The Michigan House and Senate Appropriations committees made their opening moves on the state budget this week by reporting the full budget bills to the floors of their respective chambers. Following expected floor action on these bills in the coming week or two, each chamber will review the other’s proposal and move toward a final budget deal sometime in early June.

Both proposals continue the current practice of ignoring the fiscal needs of local government, failing to make revenue sharing and the larger issue of municipal finance a budget priority. Without a renewed focus and commitment by the Governor and Legislature, Michigan will continue to occupy last place nationally in our treatment of local government. Learn about the League’s municipal finance initiative at SaveMiCity.org. View how much money your community has lost in revenue sharing here.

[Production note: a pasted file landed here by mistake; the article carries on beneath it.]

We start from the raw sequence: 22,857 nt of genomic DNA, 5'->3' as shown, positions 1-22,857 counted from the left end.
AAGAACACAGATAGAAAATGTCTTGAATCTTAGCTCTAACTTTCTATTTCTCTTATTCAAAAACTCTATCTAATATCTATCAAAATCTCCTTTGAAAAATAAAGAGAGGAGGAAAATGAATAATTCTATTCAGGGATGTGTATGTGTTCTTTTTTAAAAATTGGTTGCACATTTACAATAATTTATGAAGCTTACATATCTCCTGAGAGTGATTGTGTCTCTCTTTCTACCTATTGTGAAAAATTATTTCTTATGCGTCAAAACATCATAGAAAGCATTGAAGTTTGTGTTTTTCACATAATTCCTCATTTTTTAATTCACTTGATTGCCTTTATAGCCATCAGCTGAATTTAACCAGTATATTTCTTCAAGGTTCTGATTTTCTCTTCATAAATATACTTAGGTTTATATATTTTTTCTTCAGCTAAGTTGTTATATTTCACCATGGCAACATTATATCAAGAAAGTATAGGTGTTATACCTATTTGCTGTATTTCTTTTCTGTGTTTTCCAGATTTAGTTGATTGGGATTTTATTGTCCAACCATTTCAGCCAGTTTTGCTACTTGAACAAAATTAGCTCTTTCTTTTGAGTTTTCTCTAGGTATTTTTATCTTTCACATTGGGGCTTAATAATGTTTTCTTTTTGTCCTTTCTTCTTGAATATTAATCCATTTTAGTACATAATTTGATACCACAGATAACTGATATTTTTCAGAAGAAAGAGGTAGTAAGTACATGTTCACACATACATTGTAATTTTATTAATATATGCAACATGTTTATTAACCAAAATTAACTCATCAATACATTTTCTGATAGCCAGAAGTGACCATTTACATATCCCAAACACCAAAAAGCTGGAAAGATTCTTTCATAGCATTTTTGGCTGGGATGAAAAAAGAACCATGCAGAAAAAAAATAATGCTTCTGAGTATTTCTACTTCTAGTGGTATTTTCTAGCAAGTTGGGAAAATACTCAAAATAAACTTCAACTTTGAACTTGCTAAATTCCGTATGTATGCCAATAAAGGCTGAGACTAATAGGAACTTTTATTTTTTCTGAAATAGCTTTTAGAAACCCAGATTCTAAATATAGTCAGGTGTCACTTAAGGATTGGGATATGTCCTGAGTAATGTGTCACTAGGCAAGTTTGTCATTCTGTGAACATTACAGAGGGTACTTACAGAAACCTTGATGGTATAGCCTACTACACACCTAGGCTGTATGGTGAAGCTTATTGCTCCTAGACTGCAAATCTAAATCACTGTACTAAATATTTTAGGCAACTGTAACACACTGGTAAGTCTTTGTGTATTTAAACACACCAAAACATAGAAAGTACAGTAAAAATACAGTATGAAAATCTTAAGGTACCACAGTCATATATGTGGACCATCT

The House committee reported an omnibus budget bill, House Bill 5294, to the floor which includes funding for revenue sharing. The House proposal maintains current-year funding for revenue sharing, only deviating from the Governor’s original recommendation by maintaining the $5.8 million that the Governor would have removed for approximately 100 townships that hadn’t received revenue sharing previously.

The Senate committee, on the other hand, moved Senate Bill 788 to the Senate floor with significant changes to the Governor’s proposal for revenue sharing. Statutory revenue sharing would see a 1.5% reduction ($3.85 million) in the Senate version, with the dollars from that reduction being shifted to cover a proposed local match requirement for the purchase of new voting equipment. The League urges you to contact your Senator, asking them to join us in opposition to this approach.